Reflection: Self-assessment

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Reflections Photo: L.. Schmidt

Objective: “Self-assessment is the act of identifying standards or criteria and applying them to one’s own work, and then making judgment as to whether – or how well – you have met them” (Fenwick & Parsons , 2009, page 111).

Reflection: In one of my previous reflective writing submissions, I identified self-regulation as being the characteristic of adult learners that drives how I design and deliver a course. Taking this course on evaluation got me thinking: Am I ready to walk my talk? Am I ready to ‘allow’ students to self-assess and evaluate their own learning for marks?

Interpretive: Being self-regulated means applying metacognitive strategies – setting goals, self-monitoring, and self-evaluating – to the process of learning (Fact Sheet: Metacognitive Processes, 2012). Self-regulation is vital when it comes to learning effectively (Fact Sheet: Metacognitive Processes, 2012).

Self-assessment is metacognition at work. Self-assessment has been shown to be an effective strategy to influence learning (David-Lang, 2012) and has been shown to have a significant impact on student achievement (The Literacy and Numeracy Secretariat Capacity Building Series Special Edition #4, 2007).

The Literacy and Numeracy Secretariat Capacity Building Series Special Edition #4, (2007) identified critical thinking skills as a necessary part of self-assessment.

Fenwick and Parsons (2009) stated, “ (s)elf-assessment should be balanced with feedback from an external source to provide different perspectives” (page 113).


The evidence to support self-assessment as an effective strategy to support learning is solid. If I value the importance of self-regulation in my students then I need to let them take responsibility for their learning and this means having them participate in the evaluation of their performances.

In the online course I have redesigned, I have included activities like the ‘muddiest point’, personal journal activities and critical thinking activities and have developed rubrics to help students improve their skills of self-reflection and self-assessment by providing clear standards/criteria for them to measure their work. Including self-assessment for marks should integrate well into the curriculum.

In terms of providing an opportunity for self-assessment for marks, four of the assessments in the course: case studies, discussion forum posts, presentation and patient teaching poster/handout are possibilities. While I see potential for all four of these assessments to be self-assessed for marks, I feel that this may be too much additional work for the students in terms of rational reports so I will begin with one assessment. I will reassess this decision after a year to determine if more assessments should be self-assessed for marks.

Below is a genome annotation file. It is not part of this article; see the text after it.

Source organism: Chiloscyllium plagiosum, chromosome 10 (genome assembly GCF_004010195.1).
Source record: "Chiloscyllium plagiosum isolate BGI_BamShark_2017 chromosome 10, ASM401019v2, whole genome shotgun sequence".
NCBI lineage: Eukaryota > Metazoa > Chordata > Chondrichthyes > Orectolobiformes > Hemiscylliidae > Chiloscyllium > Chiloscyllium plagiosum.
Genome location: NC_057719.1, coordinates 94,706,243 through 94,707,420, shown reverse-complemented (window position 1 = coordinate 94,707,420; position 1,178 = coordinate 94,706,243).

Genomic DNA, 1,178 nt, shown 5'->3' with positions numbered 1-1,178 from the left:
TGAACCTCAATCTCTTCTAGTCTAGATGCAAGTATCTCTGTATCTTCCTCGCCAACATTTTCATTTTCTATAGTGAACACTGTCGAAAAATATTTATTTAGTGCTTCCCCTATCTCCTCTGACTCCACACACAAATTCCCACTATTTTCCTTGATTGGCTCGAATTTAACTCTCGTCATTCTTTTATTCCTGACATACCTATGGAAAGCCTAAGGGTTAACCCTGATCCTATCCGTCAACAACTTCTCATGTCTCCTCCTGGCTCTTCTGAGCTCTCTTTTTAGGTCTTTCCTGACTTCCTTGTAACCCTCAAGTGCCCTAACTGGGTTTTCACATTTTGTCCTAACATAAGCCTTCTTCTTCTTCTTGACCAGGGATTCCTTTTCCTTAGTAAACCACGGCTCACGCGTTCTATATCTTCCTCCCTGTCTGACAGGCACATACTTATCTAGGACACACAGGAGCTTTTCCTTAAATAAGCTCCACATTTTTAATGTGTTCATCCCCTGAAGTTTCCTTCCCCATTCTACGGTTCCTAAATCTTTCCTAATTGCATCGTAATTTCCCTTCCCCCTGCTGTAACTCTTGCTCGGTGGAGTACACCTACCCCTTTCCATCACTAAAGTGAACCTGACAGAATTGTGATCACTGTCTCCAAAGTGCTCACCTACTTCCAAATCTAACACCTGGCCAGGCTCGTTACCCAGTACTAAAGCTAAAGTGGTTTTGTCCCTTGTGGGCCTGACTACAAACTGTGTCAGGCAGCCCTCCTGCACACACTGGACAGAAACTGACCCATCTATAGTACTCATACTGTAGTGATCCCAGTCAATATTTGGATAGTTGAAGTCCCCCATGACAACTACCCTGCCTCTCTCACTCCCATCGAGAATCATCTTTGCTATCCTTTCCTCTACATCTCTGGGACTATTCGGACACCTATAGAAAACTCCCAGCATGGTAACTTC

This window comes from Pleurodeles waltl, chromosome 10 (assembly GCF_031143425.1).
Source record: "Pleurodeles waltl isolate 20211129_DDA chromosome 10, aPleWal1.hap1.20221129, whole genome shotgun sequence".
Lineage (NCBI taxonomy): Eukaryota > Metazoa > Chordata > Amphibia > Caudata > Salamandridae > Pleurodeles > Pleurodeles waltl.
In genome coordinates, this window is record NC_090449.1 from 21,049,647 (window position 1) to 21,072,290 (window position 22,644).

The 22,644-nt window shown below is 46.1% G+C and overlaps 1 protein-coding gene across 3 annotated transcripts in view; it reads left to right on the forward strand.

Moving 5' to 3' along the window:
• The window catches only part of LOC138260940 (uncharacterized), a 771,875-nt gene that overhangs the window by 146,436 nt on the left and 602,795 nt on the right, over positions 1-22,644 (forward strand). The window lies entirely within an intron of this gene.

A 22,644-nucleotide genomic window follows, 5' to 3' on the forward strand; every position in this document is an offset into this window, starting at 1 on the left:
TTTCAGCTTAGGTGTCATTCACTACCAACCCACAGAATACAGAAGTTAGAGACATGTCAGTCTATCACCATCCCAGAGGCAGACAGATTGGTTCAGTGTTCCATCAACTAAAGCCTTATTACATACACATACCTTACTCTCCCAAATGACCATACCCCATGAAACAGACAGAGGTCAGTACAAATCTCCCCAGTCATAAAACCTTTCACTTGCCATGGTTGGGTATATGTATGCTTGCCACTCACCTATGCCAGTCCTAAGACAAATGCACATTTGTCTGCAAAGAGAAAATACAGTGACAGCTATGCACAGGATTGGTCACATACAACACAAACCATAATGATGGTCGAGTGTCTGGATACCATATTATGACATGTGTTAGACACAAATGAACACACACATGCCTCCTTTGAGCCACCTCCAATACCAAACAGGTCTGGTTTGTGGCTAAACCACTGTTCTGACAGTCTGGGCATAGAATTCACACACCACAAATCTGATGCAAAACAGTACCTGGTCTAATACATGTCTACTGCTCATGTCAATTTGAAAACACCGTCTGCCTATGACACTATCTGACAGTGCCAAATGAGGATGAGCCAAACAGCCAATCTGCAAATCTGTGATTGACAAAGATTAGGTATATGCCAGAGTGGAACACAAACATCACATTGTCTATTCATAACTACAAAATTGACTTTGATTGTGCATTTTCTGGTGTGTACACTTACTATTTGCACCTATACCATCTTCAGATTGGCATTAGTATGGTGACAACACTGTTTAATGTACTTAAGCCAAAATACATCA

The assessment that I would like to start with are the discussion forum posts as they are ongoing throughout the course so this will provide an opportunity for students to make changes as they progress through the course. To provide a balanced assessment from an external source, I think that the mark should be split with 10% coming from the student for a personal evaluation of his/her posts (using the discussion forum rubric as a guide) and 5% coming from the teacher for an external evaluation of the student’s rational for their mark (using the rational rubric as a guide).

I am very excited about the prospect of truly engaging and validating the adult learner as a self-regulated learner by incorporating self-assessment for marks into the course.


David-Lang, J. (2012) Summary of Visible Learning for Teachers: Maximizing Impact on Learning By John Hattie (Routledge, 2012) The Main Idea Current Education Book Summaries. Retrieved from

Fact Sheet: Metacognitive Processes (2012) TEAL Teaching Excellence in Adult Learning. Retrieved from: (Paste URL to browser then click the PDF, for some reason it won’t link to the server)

Fenwick, T.J. & Parsons, J. (2009) The Art of Evaluation A Resources for Educators and Trainers Thompson Educational Publishing Inc Toronto, Canada

 The Literacy and Numeracy Secretariat Capacity Building Series Special Edition #4 (2007) Government of Ontario. Retrieved from: